Published: November 12, 2002
SANDWICH, MASS. — Heritage Museums & Gardens, formerly Heritage Plantation, will present an exhibit entitled “Currier & Ives: Images of New England,” which will run from December 7 to February 28. This exhibit presents prints from Heritage Museums’ vast collection of Currier & Ives along with various other Nineteenth Century objects, such as costumes, farm tools, scrimshaw and hunting and fishing ephemera. Merrill Lynch, Hyannis, is generously sponsoring this exhibit.
Through their lithographs, Currier & Ives reflected American taste and attitudes. These prints offer viewers the opportunity to understand how Nineteenth Century Americans perceived themselves. In 1857 Nathaniel Currier and James Merritt Ives formed a partnership and opened their own lithography press in the heart of New York’s “newspaper row.” The business began to flourish and their shop became a meeting place for newsmen and politicians. Currier & Ives fulfilled the increasing demand for decorative colored lithographs that were also inexpensive. Their small folio prints cost only 20 cents and the large folios were reasonably priced from $1.50 to $3. Their large public appeal backed their aim, which was to have their lithographs in the average person’s home, stores, barrooms and even barns, instead of art galleries or museums.
When many people think of Currier & Ives, scenes of New England country life come to mind. After the Civil War, many American artists focused their attention towards New England. These artists, including Currier (originally from Roxbury, Mass.) and Ives, tried to recapture the nostalgia of a country physically and emotionally untouched by war. Their idealization of this era attempted to celebrate the prosperity of a growing nation, instead of concentrating on the reconstruction of the South or the aftermath of the war. Even winter in the country is not viewed as harsh and dangerous time of year, for which there must be arduous preparation, but a delightful time full of sleigh rides and the warm hearth of home.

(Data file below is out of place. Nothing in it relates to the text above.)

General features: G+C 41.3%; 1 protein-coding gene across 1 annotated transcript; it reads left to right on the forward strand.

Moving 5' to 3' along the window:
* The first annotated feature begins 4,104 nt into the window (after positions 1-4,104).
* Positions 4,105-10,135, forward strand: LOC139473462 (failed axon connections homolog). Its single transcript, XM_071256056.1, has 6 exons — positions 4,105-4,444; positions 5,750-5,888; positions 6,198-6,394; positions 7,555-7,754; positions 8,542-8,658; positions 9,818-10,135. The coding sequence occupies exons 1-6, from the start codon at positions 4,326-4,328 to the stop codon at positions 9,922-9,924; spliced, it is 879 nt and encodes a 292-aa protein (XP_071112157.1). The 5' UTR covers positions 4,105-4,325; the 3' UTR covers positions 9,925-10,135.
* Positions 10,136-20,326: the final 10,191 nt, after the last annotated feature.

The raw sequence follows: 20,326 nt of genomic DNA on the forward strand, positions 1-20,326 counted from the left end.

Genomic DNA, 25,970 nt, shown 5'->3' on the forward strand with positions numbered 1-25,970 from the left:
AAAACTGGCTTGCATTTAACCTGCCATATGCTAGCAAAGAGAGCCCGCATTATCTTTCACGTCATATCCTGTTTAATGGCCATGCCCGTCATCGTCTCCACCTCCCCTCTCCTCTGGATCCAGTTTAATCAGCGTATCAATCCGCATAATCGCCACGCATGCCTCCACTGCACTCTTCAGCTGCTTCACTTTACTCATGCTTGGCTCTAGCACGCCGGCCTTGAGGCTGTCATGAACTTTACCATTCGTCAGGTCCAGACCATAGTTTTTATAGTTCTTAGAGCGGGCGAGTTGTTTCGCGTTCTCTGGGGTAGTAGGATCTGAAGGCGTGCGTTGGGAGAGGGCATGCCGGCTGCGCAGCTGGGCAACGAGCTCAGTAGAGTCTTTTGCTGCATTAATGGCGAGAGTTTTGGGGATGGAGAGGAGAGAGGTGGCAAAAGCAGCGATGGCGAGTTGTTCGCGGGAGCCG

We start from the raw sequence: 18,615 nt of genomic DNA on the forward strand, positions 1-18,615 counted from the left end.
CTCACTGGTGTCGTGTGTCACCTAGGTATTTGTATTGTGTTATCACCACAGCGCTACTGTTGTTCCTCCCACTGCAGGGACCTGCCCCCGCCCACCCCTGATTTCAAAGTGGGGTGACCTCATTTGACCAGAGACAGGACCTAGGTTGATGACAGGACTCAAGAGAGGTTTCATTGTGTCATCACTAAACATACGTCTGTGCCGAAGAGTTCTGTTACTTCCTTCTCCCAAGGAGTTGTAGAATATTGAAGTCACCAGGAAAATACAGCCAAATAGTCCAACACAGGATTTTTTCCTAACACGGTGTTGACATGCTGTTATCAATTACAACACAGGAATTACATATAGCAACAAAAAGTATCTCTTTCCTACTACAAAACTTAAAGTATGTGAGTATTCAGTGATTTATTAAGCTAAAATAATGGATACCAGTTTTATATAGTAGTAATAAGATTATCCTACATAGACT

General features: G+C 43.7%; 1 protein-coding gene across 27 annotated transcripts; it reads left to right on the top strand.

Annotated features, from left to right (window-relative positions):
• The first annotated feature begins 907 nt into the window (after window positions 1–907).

Currier & Ives published about 350 lithographs featuring farms, villages and the countryside to appeal to those who wanted an image that reminded new urbanites of the country home they left behind.
Outdoor scenes were also fashionable since hunting and fishing were popular activities for men in the 1800s, many of whom viewed it as an escape from the city. In the 1840s hunting-related publications were commanding wide audiences. Many of the scenes depicted were based on real stories from hunting in Maine and the Adirondacks, though it is difficult to determine their exact location. When Currier and Ives were deciding what types of prints would appeal to ordinary male Americans, hunting scenes were an obvious choice.
For the next 50 years the firm released three to four new prints every week and for the first time provided the country with a visual form of mass communication. In more than 72 years of business the firm sold more than 10 million prints of more than 7,000 different titles. Currier & Ives lithographs supply today’s viewer with a cultural perspective into the attitudes and ambitions of a growing nation, just as they had given Nineteenth Century America an nostalgic past after the trauma of the Civil War.
Heritage Museums and Gardens, Grove and Pine Streets, are open from 10 am to 4 pm through April 30. Admission is $12 adults, $10 senior citizens, $6 youths 6to 16, 5 and under and members are free. Recorded information line, 508-888-1222; regular phone, 508-888-3300.
5 Church Hill Road / Newtown, CT 06470
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